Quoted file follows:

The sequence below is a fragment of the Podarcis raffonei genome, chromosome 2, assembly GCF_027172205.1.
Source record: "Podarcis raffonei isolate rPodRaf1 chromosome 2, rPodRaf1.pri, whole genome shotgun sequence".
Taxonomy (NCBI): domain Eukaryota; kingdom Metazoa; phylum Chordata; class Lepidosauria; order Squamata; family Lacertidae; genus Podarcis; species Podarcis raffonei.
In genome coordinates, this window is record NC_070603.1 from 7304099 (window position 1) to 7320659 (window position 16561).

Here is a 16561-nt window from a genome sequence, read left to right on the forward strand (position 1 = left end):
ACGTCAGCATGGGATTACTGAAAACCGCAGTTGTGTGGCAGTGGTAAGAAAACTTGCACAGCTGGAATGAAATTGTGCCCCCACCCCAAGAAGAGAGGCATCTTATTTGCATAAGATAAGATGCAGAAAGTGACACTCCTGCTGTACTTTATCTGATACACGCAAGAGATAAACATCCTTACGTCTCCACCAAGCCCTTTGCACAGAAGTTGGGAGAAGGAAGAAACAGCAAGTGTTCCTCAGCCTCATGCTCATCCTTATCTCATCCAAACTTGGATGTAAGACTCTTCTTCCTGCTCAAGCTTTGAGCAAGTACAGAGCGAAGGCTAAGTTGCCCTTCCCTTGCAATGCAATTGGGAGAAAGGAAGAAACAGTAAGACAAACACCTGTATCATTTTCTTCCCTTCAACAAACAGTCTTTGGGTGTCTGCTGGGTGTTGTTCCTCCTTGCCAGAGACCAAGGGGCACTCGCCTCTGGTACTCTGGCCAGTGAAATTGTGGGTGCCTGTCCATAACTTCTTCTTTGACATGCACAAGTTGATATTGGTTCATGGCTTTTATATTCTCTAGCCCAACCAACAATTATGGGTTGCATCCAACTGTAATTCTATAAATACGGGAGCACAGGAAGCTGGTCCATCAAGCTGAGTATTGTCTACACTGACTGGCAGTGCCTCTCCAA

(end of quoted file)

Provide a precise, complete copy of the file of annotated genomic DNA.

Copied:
The sequence below is a fragment of the Podarcis raffonei genome, chromosome 2, assembly GCF_027172205.1.
Source record: "Podarcis raffonei isolate rPodRaf1 chromosome 2, rPodRaf1.pri, whole genome shotgun sequence".
Taxonomy (NCBI): domain Eukaryota; kingdom Metazoa; phylum Chordata; class Lepidosauria; order Squamata; family Lacertidae; genus Podarcis; species Podarcis raffonei.
In genome coordinates, this window is record NC_070603.1 from 7304099 (window position 1) to 7320659 (window position 16561).

Here is a 16561-nt window from a genome sequence, read left to right on the forward strand (position 1 = left end):
ACGTCAGCATGGGATTACTGAAAACCGCAGTTGTGTGGCAGTGGTAAGAAAACTTGCACAGCTGGAATGAAATTGTGCCCCCACCCCAAGAAGAGAGGCATCTTATTTGCATAAGATAAGATGCAGAAAGTGACACTCCTGCTGTACTTTATCTGATACACGCAAGAGATAAACATCCTTACGTCTCCACCAAGCCCTTTGCACAGAAGTTGGGAGAAGGAAGAAACAGCAAGTGTTCCTCAGCCTCATGCTCATCCTTATCTCATCCAAACTTGGATGTAAGACTCTTCTTCCTGCTCAAGCTTTGAGCAAGTACAGAGCGAAGGCTAAGTTGCCCTTCCCTTGCAATGCAATTGGGAGAAAGGAAGAAACAGTAAGACAAACACCTGTATCATTTTCTTCCCTTCAACAAACAGTCTTTGGGTGTCTGCTGGGTGTTGTTCCTCCTTGCCAGAGACCAAGGGGCACTCGCCTCTGGTACTCTGGCCAGTGAAATTGTGGGTGCCTGTCCATAACTTCTTCTTTGACATGCACAAGTTGATATTGGTTCATGGCTTTTATATTCTCTAGCCCAACCAACAATTATGGGTTGCATCCAACTGTAATTCTATAAATACGGGAGCACAGGAAGCTGGTCCATCAAGCTGAGTATTGTCTACACTGACTGGCAGTGCCTCTCCAA